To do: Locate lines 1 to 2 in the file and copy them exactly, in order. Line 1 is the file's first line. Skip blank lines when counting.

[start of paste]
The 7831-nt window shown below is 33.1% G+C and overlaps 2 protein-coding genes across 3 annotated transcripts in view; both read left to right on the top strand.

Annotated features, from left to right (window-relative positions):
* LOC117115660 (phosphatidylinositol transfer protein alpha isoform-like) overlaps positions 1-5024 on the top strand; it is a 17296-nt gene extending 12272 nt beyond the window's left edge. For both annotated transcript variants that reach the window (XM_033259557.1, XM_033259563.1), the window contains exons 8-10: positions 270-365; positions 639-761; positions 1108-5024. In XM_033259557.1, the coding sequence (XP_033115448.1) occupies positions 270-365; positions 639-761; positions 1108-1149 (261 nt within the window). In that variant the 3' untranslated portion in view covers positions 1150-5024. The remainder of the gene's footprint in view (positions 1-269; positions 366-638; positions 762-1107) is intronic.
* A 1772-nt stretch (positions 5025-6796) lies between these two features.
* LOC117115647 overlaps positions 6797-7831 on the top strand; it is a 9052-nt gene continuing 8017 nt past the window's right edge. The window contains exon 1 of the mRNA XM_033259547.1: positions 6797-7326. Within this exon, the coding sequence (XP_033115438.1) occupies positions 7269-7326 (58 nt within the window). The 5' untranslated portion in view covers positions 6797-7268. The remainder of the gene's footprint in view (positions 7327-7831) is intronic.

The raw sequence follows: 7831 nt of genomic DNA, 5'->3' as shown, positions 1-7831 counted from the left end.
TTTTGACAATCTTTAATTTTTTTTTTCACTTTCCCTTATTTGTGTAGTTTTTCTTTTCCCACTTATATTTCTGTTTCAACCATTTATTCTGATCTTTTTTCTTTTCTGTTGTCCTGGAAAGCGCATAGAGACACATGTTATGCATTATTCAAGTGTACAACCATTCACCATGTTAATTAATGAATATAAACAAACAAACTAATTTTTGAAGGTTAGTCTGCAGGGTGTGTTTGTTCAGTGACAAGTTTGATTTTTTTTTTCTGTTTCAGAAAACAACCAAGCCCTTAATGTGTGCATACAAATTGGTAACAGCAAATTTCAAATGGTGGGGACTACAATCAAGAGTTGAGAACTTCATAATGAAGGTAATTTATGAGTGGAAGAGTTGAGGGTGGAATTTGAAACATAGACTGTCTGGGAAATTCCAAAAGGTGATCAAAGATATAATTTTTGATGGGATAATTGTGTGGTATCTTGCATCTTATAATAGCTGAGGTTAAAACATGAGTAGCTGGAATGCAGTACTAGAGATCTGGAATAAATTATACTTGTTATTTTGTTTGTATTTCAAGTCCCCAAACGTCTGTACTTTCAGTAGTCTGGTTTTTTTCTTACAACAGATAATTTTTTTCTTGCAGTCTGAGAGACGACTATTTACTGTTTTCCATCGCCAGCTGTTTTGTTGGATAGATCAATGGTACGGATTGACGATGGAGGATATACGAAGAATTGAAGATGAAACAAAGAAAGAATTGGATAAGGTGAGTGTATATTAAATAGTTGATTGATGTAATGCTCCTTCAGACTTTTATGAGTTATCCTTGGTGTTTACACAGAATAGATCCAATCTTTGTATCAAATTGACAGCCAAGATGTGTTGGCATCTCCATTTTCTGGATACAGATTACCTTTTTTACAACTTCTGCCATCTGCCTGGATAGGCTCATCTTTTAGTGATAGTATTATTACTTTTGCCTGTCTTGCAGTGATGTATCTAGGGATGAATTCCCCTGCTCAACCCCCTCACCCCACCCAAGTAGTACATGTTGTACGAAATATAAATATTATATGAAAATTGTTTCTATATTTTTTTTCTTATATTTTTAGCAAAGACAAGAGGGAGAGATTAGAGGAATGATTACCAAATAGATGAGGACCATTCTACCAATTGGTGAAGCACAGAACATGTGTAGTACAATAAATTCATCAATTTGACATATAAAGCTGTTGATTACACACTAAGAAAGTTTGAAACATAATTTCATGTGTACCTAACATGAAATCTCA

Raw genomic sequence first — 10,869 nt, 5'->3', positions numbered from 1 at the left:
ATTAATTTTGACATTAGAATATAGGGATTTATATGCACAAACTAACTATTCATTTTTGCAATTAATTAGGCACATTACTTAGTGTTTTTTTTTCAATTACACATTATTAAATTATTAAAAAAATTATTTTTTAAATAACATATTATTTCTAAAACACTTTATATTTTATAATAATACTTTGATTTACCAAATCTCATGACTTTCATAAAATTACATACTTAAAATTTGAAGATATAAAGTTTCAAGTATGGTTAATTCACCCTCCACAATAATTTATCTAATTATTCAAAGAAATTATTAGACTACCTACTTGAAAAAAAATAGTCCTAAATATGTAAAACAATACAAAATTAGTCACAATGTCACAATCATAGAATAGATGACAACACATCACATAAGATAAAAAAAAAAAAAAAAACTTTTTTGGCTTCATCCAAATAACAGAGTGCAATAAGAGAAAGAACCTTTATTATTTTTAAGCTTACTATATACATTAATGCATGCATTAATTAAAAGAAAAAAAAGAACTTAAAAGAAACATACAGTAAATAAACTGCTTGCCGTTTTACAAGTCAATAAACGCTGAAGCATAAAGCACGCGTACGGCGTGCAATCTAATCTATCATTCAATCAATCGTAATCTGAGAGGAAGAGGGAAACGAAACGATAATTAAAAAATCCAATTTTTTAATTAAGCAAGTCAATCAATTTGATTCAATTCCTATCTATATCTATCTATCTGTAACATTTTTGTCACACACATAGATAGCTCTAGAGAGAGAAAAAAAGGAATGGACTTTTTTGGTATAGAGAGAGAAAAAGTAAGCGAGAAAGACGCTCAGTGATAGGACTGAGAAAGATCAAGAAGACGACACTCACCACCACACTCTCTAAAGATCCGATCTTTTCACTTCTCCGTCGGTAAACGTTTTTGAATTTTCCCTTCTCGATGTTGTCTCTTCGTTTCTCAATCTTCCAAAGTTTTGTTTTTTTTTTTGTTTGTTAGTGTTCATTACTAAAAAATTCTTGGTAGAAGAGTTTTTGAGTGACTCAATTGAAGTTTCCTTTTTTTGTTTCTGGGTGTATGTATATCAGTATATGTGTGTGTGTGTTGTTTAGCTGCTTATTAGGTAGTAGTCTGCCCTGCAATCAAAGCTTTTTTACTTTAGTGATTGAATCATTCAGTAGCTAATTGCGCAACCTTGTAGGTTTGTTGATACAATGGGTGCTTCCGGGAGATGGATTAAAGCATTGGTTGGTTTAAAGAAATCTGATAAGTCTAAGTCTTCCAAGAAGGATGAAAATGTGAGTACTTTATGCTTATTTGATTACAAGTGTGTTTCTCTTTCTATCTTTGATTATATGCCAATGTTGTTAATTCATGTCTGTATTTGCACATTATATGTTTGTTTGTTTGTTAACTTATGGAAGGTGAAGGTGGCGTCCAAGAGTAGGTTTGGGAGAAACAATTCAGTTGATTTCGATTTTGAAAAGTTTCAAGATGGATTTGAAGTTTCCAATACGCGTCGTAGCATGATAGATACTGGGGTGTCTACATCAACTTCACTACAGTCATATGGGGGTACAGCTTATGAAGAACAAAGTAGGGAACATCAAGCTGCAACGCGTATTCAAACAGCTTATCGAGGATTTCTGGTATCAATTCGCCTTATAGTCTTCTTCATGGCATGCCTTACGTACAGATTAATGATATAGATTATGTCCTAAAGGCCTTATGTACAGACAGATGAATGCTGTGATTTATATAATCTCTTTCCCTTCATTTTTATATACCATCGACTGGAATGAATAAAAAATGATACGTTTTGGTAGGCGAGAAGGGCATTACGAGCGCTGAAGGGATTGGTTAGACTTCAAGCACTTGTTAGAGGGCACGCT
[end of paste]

The 7831-nt window shown below is 33.1% G+C and overlaps 2 protein-coding genes across 3 annotated transcripts in view; both read left to right on the top strand.

Annotated features, from left to right (window-relative positions):